You may have seen a news story doing the rounds recently that Mick Jagger and Keith Richards had given their songwriting credits for Bitter Sweet Symphony by The Verve back to Richard Ashcroft. That followed two decades of Ashcroft not receiving any royalties for the hit song he’d written back in 1997. All because of a 5 second sample of an orchestral version of The Last Time, written by Jagger and Richards in 1965. The case was brought by Allen Klein whose label owns the rights to all Stones songs from the 1960s and ended up with Ashcroft having to relinquish 100% of the royalties and the songwriting credits changed to Jagger/Richards/Ashcroft. The argument from Klein was that The Verve had exceeded the 5 second sample he had given permission to use. So it truly was bitter sweet for The Verve as they haven’t been able to make any money off their most recognisable song for two decades.
And we’ve seen it with Ed Sheeran being taken to court twice, Tom Petty and Jeff Lynne being added to the songwriting credits to a Sam Smith song, Led Zeppelin being sued over Stairway to Heaven and the list goes on and on and on. The thing is, there are only so many notes available to use. Yes, there are multiple octaves and you can sharpen or flatten the note but there is still a finite number of them to use. Inevitably with a finite amount of notes available to use, songs will sound similar sometimes. Musicians and songwriters are like magpies. They will hear something that sounds good, remember it and it will usually pop up in one of their compositions.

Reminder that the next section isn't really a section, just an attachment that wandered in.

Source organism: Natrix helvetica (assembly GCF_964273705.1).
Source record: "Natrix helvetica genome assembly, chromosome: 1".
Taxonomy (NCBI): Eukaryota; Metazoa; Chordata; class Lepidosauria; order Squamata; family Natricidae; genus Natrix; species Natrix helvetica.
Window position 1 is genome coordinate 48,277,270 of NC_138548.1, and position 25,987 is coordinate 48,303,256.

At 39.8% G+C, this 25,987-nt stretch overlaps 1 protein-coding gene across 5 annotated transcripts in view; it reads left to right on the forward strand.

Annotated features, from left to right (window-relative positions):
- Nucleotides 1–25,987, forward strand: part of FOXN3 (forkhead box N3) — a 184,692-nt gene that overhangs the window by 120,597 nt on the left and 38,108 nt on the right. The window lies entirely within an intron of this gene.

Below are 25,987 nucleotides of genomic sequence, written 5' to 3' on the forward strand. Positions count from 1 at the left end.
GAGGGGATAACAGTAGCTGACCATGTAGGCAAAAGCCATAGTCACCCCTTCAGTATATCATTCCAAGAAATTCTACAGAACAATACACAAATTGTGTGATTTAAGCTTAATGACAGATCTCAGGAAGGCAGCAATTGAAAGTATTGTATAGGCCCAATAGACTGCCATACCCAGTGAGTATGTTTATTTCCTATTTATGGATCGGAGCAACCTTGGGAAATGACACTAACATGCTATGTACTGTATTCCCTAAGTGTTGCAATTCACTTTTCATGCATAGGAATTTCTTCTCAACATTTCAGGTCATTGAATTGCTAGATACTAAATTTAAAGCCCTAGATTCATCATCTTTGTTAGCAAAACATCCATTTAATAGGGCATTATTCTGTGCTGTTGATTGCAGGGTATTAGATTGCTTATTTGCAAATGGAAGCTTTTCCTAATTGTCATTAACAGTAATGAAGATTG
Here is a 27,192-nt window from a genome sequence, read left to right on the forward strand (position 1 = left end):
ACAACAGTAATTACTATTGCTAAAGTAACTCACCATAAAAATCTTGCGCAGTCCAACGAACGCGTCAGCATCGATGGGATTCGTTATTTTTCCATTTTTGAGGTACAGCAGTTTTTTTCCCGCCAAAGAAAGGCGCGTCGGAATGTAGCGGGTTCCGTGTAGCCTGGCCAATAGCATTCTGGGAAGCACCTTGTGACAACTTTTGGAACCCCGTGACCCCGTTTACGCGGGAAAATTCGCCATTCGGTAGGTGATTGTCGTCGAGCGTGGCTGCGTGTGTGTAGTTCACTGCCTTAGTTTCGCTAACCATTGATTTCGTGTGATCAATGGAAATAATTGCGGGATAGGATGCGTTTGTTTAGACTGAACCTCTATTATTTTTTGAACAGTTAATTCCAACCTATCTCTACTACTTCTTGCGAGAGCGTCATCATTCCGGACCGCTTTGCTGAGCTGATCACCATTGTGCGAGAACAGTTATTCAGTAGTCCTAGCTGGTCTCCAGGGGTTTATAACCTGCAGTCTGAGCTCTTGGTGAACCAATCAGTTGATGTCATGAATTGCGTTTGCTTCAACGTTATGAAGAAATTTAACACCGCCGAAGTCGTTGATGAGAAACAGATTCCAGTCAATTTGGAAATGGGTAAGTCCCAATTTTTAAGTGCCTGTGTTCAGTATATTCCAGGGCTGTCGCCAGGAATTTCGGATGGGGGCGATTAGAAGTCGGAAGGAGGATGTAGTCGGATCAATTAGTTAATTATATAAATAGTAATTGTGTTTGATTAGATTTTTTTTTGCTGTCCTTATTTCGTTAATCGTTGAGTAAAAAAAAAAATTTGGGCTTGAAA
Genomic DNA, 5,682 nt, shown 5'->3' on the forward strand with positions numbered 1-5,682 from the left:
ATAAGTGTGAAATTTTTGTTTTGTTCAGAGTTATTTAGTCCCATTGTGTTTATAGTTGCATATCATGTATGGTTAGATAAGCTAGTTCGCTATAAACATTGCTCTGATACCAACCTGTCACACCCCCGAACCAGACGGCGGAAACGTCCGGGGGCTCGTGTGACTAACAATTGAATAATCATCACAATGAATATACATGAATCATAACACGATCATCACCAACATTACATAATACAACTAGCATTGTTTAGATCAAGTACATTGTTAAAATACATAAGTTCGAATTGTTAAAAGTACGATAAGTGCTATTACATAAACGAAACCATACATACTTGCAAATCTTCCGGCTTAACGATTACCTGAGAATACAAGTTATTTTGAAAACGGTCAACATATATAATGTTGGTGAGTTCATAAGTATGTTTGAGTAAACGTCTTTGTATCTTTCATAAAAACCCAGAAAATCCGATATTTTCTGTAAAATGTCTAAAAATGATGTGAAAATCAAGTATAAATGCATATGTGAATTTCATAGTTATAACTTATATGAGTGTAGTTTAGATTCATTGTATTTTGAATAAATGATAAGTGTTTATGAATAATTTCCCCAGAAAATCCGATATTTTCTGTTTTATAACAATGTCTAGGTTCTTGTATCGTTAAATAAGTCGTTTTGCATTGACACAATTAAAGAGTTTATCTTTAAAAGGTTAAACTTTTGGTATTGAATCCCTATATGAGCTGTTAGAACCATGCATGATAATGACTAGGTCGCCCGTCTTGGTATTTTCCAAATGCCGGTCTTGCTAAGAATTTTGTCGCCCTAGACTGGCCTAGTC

I think the rise of sampling in popular music has led to a rise in lawsuits, especially when Vanilla Ice sampled the bass line from Under Pressure for Ice Ice Baby. The fact that he didn’t even ask permission is what sparked off the whole debate. But sampling is a very different thing, and when done with the permission of the original artist can be very beneficial to both artists. Madonna did this very well with her 2005 song Hung Up, which prominently sampled Gimme, Gimme, Gimme by ABBA. Madonna personally sought the permission of Benny Andersson and Björn Ulvaeus to use the sample and they got a credit on the records as they should have done. Madonna didn’t write a new part, she lifted an existing part from another song and wrote new lyrics and a different song structure. The fact was that Queen and David Bowie received a significant amount of money in unpaid royalties would have been very interesting to a number of artists’ estates.
I can understand the desire to protect your songs and the work you’ve spent potentially decades on, but there has to be some sort of common sense involved. If any song can have some artists’ estate immediately suing the songwriters and performers, soon enough we are going to be in a complete abyss where no-one will be able to write anything because everything will be derivative of something else.
There was an interview I saw recently from the BBC with Ryan Tedder, the singer with OneRepublic and a songwriter with many of the biggest artists in the world. While he slammed these ‘ludicrous’ lawsuits, he also shed some light on some trouble he had while writing with the Jonas Brothers, when they had to spend thousands of dollars on musicologists to prove there was no link between the song they had just written and another hit song by Portugal the Man. And he said something that I think gets to the heart of this matter. Tedder said: “I know John [Gourley] from Portugal the Man and he never brought it up – which tells me it’s probably the publisher trying to make a landgrab.”
Make of that what you will.